Wednesday, November 17, 2010

Adam Roberts reads my mind

In The Atlantic, Adam Roberts writes "a five-part series about the value of verse in the 21st century." And at the end of Part Five he somehow reads my mind. Or not "reads" so much as "translates."

Part One: "The Righteous Skeptic's Guide to Reading Poetry."
Money quote: "Yeah, poetry sucks! It's confusing, it's pretentious, it's precious, it's frivolous and disconnected and has nothing to do with my life. Right on."

Part Two: "What Makes a Poem Worth Reading?"
Money quote: " If you don't have your graduate degree in comparative literature, wtf is irreducible alterity????"
(A good question. The simplest translation is "hard and weird.")

Part Three: "Flarf: Poetry Meme-Surfs With Kanye West and the LOLCats"
Money quote: "This game of WTF one-upsmanship ... is quickly becoming a recognizable phenomena in everywhere from YouTube to advertising to mainstream news coverage. Sometimes we call it lowest common denominator--but other times, it's something different. Poems, and poets, can learn from it."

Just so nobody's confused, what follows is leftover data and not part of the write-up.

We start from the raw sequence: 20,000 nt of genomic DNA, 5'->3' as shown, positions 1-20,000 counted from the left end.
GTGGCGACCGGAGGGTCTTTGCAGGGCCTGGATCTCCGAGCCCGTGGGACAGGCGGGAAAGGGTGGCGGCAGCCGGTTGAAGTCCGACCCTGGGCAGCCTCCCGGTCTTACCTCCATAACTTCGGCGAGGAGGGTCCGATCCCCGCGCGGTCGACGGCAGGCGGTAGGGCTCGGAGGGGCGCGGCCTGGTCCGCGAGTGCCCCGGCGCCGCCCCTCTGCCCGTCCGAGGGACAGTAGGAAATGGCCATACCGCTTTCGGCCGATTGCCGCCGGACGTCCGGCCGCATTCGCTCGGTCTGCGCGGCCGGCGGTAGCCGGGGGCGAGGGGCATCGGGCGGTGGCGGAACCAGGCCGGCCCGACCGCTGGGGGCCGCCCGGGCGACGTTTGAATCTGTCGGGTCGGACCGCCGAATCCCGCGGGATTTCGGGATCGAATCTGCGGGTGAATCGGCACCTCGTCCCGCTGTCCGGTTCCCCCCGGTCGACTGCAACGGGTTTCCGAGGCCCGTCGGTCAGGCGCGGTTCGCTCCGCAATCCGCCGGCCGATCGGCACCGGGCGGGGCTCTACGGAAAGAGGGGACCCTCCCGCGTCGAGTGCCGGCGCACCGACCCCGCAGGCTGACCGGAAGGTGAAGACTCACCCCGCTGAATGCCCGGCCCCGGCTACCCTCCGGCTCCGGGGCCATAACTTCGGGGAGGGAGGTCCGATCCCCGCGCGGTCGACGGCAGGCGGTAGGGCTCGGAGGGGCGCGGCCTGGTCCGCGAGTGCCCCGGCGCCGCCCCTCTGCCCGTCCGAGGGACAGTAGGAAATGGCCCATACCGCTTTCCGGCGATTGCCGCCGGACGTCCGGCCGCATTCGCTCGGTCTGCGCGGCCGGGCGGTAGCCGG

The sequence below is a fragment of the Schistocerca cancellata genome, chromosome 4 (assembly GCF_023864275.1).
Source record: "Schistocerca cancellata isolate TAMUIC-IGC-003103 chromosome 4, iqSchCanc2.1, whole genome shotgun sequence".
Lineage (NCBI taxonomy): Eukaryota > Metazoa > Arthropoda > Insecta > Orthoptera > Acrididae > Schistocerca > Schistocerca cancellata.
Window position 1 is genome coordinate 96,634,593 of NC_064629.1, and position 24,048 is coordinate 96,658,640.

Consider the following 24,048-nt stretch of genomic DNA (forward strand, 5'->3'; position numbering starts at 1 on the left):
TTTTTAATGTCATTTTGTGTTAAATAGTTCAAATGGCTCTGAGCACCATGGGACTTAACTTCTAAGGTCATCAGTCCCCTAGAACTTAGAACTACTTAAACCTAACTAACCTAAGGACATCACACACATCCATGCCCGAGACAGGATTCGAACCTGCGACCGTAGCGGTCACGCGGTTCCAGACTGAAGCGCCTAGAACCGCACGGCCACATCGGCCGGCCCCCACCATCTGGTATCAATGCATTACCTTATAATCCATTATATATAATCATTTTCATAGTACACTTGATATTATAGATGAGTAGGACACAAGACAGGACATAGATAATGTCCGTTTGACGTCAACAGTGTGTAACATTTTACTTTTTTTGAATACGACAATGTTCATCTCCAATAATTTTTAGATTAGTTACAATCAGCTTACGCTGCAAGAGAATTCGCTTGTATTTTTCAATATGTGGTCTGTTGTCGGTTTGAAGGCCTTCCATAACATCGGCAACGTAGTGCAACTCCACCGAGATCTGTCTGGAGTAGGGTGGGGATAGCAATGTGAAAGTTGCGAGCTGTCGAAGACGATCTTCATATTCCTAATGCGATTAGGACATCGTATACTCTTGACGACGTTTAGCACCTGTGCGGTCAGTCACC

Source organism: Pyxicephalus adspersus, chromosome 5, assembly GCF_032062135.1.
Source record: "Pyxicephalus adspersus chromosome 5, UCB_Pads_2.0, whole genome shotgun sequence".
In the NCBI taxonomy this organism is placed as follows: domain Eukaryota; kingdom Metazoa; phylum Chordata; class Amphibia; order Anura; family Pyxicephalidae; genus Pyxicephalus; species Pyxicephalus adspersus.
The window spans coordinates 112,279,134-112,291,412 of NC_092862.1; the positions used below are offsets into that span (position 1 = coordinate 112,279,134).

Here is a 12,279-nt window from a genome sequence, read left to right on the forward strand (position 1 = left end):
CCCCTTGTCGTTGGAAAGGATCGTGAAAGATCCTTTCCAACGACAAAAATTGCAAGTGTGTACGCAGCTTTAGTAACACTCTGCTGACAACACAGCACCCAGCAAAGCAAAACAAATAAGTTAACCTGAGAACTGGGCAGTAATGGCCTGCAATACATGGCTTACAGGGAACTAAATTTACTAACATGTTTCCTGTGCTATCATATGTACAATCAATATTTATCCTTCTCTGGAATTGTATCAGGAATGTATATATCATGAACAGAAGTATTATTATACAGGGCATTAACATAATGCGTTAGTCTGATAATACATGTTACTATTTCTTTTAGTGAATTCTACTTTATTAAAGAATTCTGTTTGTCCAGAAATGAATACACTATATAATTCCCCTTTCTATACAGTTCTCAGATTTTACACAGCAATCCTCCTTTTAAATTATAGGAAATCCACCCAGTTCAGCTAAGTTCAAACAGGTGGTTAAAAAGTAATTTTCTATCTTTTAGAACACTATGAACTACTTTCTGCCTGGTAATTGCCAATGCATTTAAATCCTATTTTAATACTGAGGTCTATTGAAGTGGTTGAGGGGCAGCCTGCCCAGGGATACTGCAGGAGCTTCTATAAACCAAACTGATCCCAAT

Part Four: "Good Poetry Is Like Good Food: How to Find It ... and Savor It"
Money quote: "In the world of literary culture, the small press is probably the closest equivalent to your local farmer's market. (The carrots might look funnier, but, after you're used to it, they taste about five times better.)"

Part Five: "7 Poets I Love"
Money quote: "Delusionally or not, I always feel, when reading, as if quite a bit is at stake. At their core, poems remind me of at least one thing: that I have only one life, and that it's a life with others: other people, other creatures, complicated and interrelated systems of life. Urgency—right—that's what calls me back to read."

And this, the "high stakes" of poetry, is exactly how I feel about poetry. Exactly. Except it's never been something I've been able to articulate. It's as if Roberts reached into the mud of my brain and said, "Here. This is what you've been wanting to say all along."

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